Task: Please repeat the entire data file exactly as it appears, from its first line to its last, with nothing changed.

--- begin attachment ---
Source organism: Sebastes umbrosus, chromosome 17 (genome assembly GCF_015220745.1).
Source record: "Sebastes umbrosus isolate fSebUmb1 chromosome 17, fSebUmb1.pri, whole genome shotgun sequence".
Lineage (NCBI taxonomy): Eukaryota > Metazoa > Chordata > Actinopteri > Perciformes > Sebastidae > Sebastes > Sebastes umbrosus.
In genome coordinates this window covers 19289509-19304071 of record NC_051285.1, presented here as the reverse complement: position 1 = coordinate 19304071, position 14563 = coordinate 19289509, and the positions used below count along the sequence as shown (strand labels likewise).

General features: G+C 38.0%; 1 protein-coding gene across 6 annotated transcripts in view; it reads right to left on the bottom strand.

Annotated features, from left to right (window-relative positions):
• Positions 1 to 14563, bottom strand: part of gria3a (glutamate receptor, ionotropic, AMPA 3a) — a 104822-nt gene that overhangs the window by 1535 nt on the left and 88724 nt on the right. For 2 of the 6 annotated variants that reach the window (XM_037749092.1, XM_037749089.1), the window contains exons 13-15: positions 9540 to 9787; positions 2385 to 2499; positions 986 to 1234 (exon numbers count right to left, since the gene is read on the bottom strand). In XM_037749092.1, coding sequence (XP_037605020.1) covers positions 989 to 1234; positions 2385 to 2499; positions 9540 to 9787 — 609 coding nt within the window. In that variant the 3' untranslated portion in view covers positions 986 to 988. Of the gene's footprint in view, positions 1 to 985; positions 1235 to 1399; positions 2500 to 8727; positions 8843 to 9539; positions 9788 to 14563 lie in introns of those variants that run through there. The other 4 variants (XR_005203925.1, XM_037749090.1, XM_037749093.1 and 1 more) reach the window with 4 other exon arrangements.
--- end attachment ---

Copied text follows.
Source organism: Sebastes umbrosus, chromosome 17 (genome assembly GCF_015220745.1).
Source record: "Sebastes umbrosus isolate fSebUmb1 chromosome 17, fSebUmb1.pri, whole genome shotgun sequence".
Lineage (NCBI taxonomy): Eukaryota > Metazoa > Chordata > Actinopteri > Perciformes > Sebastidae > Sebastes > Sebastes umbrosus.
In genome coordinates this window covers 19289509-19304071 of record NC_051285.1, presented here as the reverse complement: position 1 = coordinate 19304071, position 14563 = coordinate 19289509, and the positions used below count along the sequence as shown (strand labels likewise).

General features: G+C 38.0%; 1 protein-coding gene across 6 annotated transcripts in view; it reads right to left on the bottom strand.

Annotated features, from left to right (window-relative positions):
• Positions 1 to 14563, bottom strand: part of gria3a (glutamate receptor, ionotropic, AMPA 3a) — a 104822-nt gene that overhangs the window by 1535 nt on the left and 88724 nt on the right. For 2 of the 6 annotated variants that reach the window (XM_037749092.1, XM_037749089.1), the window contains exons 13-15: positions 9540 to 9787; positions 2385 to 2499; positions 986 to 1234 (exon numbers count right to left, since the gene is read on the bottom strand). In XM_037749092.1, coding sequence (XP_037605020.1) covers positions 989 to 1234; positions 2385 to 2499; positions 9540 to 9787 — 609 coding nt within the window. In that variant the 3' untranslated portion in view covers positions 986 to 988. Of the gene's footprint in view, positions 1 to 985; positions 1235 to 1399; positions 2500 to 8727; positions 8843 to 9539; positions 9788 to 14563 lie in introns of those variants that run through there. The other 4 variants (XR_005203925.1, XM_037749090.1, XM_037749093.1 and 1 more) reach the window with 4 other exon arrangements.